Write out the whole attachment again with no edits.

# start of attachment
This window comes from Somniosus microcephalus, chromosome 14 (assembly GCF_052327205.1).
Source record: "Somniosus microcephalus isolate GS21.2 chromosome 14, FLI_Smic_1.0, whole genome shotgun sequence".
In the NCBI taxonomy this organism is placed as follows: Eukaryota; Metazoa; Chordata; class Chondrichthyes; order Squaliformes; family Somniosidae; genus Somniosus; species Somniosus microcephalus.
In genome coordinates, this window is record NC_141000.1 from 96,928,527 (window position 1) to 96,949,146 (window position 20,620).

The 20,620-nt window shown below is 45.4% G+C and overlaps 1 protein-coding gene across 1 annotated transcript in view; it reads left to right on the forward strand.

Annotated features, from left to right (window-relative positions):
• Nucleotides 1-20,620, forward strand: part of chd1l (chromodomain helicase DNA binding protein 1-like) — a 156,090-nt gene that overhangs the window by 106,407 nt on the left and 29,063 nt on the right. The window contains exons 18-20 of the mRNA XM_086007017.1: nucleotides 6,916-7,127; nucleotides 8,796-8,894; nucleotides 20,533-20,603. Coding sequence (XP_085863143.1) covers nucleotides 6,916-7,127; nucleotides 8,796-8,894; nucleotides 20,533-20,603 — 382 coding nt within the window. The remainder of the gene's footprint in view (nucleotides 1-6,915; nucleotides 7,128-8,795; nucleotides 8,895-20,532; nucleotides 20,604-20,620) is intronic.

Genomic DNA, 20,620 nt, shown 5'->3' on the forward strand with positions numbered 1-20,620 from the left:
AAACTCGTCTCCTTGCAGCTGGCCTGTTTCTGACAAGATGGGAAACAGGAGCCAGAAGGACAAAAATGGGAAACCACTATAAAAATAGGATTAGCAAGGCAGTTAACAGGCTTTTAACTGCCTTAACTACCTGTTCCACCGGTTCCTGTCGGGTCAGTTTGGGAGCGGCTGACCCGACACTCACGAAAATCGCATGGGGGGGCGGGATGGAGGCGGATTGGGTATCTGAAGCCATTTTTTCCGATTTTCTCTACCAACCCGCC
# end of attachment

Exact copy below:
This window comes from Somniosus microcephalus, chromosome 14 (assembly GCF_052327205.1).
Source record: "Somniosus microcephalus isolate GS21.2 chromosome 14, FLI_Smic_1.0, whole genome shotgun sequence".
In the NCBI taxonomy this organism is placed as follows: Eukaryota; Metazoa; Chordata; class Chondrichthyes; order Squaliformes; family Somniosidae; genus Somniosus; species Somniosus microcephalus.
In genome coordinates, this window is record NC_141000.1 from 96,928,527 (window position 1) to 96,949,146 (window position 20,620).

The 20,620-nt window shown below is 45.4% G+C and overlaps 1 protein-coding gene across 1 annotated transcript in view; it reads left to right on the forward strand.

Annotated features, from left to right (window-relative positions):
• Nucleotides 1-20,620, forward strand: part of chd1l (chromodomain helicase DNA binding protein 1-like) — a 156,090-nt gene that overhangs the window by 106,407 nt on the left and 29,063 nt on the right. The window contains exons 18-20 of the mRNA XM_086007017.1: nucleotides 6,916-7,127; nucleotides 8,796-8,894; nucleotides 20,533-20,603. Coding sequence (XP_085863143.1) covers nucleotides 6,916-7,127; nucleotides 8,796-8,894; nucleotides 20,533-20,603 — 382 coding nt within the window. The remainder of the gene's footprint in view (nucleotides 1-6,915; nucleotides 7,128-8,795; nucleotides 8,895-20,532; nucleotides 20,604-20,620) is intronic.

Genomic DNA, 20,620 nt, shown 5'->3' on the forward strand with positions numbered 1-20,620 from the left:
AAACTCGTCTCCTTGCAGCTGGCCTGTTTCTGACAAGATGGGAAACAGGAGCCAGAAGGACAAAAATGGGAAACCACTATAAAAATAGGATTAGCAAGGCAGTTAACAGGCTTTTAACTGCCTTAACTACCTGTTCCACCGGTTCCTGTCGGGTCAGTTTGGGAGCGGCTGACCCGACACTCACGAAAATCGCATGGGGGGGCGGGATGGAGGCGGATTGGGTATCTGAAGCCATTTTTTCCGATTTTCTCTACCAACCCGCC